Thanks to the two generous legacies we received in 2019, we were able to continue our funding for the employment of Rosa, the Teenage Cancer Trust outreach nurse based in Worcester whose job is to look after young patients in the surrounding area, including Herefordshire, so that they and their families are not obliged to make so many trips to Birmingham for treatment – something unimaginable during Laurie's illness.
By coincidence, Rosa (Rosamaria Hooks) was working on the oncology ward at Birmingham Children’s Hospital in 2004, when Laurie was being treated there, and she remembers meeting him.
Like almost all other charities, Teenage Cancer Trust had great difficulties in 2020 due to Covid and had to make staff redundant. It has so far managed to keep supporting its front line medical staff but the need for funding is greater than ever. And we will need more money in 2021 to keep supporting Rosa’s work.
Meanwhile at Waterfall House, the new cancer centre at the Children’s Hospital, Teenage Cancer Trust continues to organise all sorts of therapeutic activities for young patients, such as art and music sessions, as well as ‘pamper’ massage and manicure treatments, to help boost morale.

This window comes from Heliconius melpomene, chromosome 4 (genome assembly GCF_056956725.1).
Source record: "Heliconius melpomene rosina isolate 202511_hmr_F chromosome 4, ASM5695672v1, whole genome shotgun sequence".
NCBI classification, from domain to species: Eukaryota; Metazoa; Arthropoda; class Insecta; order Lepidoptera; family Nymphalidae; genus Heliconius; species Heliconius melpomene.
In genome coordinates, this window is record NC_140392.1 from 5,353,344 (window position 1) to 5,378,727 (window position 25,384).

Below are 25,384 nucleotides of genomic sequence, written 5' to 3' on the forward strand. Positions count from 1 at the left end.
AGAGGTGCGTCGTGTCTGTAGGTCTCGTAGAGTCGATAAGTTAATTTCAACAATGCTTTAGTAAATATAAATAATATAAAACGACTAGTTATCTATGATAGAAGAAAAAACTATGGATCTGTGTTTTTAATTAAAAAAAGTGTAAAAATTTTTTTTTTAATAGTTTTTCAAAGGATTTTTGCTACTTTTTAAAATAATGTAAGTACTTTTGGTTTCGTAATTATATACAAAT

Sales of Hilary’s new book, Golden Valley Faces: The photographs of Richard Jenkins, published in September 2020, have so far raised £500 for the fund. We also received a kind donation of £50 from the members of the Golden Valley Compass Group, where Hilary was due to speak about the book – before Covid intervened.
A further £150 has been earned by Hilary’s previous book, Fair Oak: The story of a farm, through sales to Martha and Ken Morgan in North Carolina, and other members of the Watkins family in the United States, whose ancestors emigrated from Fair Oak to Nebraska in the mid-nineteenth century.